Solar Inverter Without Grid

Solar inverters can run in a grid-tied connection or an off-grid connection. In a grid-tied configuration, the solar panels’ direct current (DC) solar power must first be converted to alternating current (AC) by the solar inverter before being fed into the power grid.

A solar inverter not tied to the power grid is configured to draw DC from a battery power bank and convert it to AC for use by AC-powered appliances and devices. The solar panel-generated DC will charge the battery bank via a solar charge controller.

There are three common types of solar inverters:

  • Off-grid solar inverters
  • Grid-tied solar inverters
  • Hybrid solar inverters

Let’s discuss these inverter configurations and see which would work best for your situation.

Solar Panel On Grass In A Garden.
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How Does An Off-Grid Solar Inverter System Work?

Off-grid solar inverters are designed to convert the direct current power supplied by the solar panels to power AC-type devices and appliances in homes, offices, and workshops. The solar power generated either by micro-inverters or string inverters is inverted from DC to AC.

Off-grid solar power systems have no connection to grid power. They are most often used where no grid power is available or for power users who want to be completely self-sufficient in power generation.

The early compensation models for grid-tied solar systems progressively drive homeowners to move to off-grid solar systems. In the first compensation model, grid-tied solar system owners were given one-to-one recognition of the solar power supplied to the grid.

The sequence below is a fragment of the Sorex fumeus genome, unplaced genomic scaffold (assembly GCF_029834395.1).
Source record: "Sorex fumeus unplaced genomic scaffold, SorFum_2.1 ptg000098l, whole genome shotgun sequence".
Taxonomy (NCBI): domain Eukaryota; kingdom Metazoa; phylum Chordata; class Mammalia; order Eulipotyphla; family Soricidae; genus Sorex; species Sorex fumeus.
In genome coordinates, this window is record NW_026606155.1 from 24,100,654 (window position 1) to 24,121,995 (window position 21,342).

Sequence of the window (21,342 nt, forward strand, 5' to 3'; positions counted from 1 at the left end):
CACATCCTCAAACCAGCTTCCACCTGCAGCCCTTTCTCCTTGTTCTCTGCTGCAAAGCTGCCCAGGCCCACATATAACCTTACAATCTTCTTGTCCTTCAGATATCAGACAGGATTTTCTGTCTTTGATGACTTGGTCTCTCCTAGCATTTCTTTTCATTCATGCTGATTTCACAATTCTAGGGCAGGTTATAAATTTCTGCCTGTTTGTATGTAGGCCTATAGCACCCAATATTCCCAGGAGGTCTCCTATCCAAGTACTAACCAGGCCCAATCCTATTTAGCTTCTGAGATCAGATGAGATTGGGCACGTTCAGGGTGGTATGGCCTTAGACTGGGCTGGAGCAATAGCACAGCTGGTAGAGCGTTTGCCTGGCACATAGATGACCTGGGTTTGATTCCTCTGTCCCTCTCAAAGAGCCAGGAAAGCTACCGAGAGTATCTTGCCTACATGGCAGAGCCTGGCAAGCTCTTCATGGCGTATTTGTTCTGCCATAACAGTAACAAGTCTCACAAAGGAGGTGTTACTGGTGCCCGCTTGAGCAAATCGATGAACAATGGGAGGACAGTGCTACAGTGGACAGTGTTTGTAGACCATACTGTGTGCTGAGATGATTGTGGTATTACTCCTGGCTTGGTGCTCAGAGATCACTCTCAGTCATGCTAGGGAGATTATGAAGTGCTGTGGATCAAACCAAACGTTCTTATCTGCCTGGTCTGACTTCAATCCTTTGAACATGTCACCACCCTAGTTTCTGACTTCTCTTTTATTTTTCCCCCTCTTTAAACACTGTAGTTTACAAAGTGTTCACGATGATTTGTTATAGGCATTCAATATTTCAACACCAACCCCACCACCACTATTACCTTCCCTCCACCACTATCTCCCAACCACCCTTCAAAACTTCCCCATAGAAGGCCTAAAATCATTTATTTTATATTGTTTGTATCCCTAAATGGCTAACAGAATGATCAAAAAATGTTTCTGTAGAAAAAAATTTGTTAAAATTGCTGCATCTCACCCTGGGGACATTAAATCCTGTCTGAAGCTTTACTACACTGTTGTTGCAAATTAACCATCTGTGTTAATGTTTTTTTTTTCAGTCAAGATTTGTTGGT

The homeowner had to ensure that the DC generated was converted to AC before being fed to the power grid via a net metering device. The homeowners used the grid as a battery that could “sell” power to the grid during the daylight hours and “buy” power back at night when they needed it.

The exchange was done on a direct one-to-one basis, i.e., one Watt produced at noon could be repurchased at 8 pm at the same rate. The utility grid companies soon realized this was a bad deal and switched to buying at an “off-peak” rate and selling at a “peak” rate.

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Even with this model, the utility companies were still coming off second best and proposed that all grid-tied “suppliers/users” be charged a flat connection fee per month for the privilege of being grid-tied.

This change will drive homeowners to become fully off-grid solar power producers and self-sufficient. The conversion to an off-grid system requires the installation of sufficient battery storage capacity and inverter capacity to power the household for a couple of days.

The average US household uses 11,715 kWh per annum and would thus need to have sufficient battery storage capacity for at least 30kWh (average daily consumption). An inverter with a 6kWh capacity would provide AC from the battery-supplied DC.

A typical off-grid system will consist of the following components:

  • Solar panels to generate DC power
  • Solar charge controller to convert solar DC to battery charge voltage (DCv)
  • A battery bank of sufficient size to power the household demand
  • Inverter to convert battery DC to 120V 60Hz AC power as required by household appliances